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Intelligent Suffrage

West Eau Clare, Wis., Dec. 20, 1869

DEAR REVOLUTION: The doleful condition of the enfranchised negroes suggests the question, whether when we call the ballot “the one thing needful,” we can mean any more than this. “It is that right without which there is no security for any other.”

At least three other things are needful to make it effective:

  • 1st. Education. We must teach them to vote right. The school is the only hope of the South, and the only hope for the Southern schools is in our pockets.
  • 2d. Independence. “ Electors meet in vain, when want makes them the slaves of the landlord.” Now, the negroes in America, as well as Hayti, the British West Indies, etc., show a general disposition to get and use land for themselves, in a very slovenly and lazy way indeed; still the tendency is wholesome, and we must inspire them with our own ambitious spirit, and make them not only desire land, but wealth.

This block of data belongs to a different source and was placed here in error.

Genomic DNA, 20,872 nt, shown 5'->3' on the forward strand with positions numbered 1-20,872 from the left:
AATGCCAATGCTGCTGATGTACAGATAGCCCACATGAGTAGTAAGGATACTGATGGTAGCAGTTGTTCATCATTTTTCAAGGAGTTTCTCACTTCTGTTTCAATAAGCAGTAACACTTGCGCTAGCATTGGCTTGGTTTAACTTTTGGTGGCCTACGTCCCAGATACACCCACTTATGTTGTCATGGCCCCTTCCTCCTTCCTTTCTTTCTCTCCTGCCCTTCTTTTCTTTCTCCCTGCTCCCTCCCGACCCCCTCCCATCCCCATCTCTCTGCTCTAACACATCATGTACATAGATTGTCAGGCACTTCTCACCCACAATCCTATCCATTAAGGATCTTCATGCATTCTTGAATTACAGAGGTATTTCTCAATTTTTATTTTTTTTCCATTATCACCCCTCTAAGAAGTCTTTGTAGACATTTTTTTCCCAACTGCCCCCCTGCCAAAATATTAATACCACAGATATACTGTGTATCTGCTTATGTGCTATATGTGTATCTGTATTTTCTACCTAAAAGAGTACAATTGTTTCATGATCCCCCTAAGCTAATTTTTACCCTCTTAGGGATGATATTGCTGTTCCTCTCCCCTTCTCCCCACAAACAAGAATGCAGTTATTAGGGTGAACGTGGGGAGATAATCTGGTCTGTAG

• 3d. Force, and the spirit to use it. This the negroes possess. It is sometimes said that women do not, and therefore should not vote. ‘But it is daily becoming more universally true that power consists less in animal strength than in wealth, which can buy animal strength, and knowledge which can govern it. Let women have education —not the trifling, superficial education which they now receive, but education of a practical and thorough character; let them be encouraged to get and use wealth, and they will not only be able to obtain the ballot—they will get it before that—but the ballot in their hands will be a power, and so it will in the negroes’ hands when he is armed with wealth and knowledge.

–C. L. James

This item, and others like it, can be found in Accessible Archive’s Newspapers Collection. We can provide access to fully searchable newspapers by and for women including The Lily, The Revolution, and the National Citizen and Ballot Box.

As a colored man, and a victim to the terrible tyranny inflicted by the injustice and prejudice of the Nation, I ask no right that I will not give to every other human being, without regard to sex or color. I cannot ask white women to give their efforts and influence in behalf of my race, and then meanly and selfishly withhold countenance of a movement tending to their enfranchisement.” —Robert Purvis, Philadelphia.

Source: The Revolution, January 6, 1870

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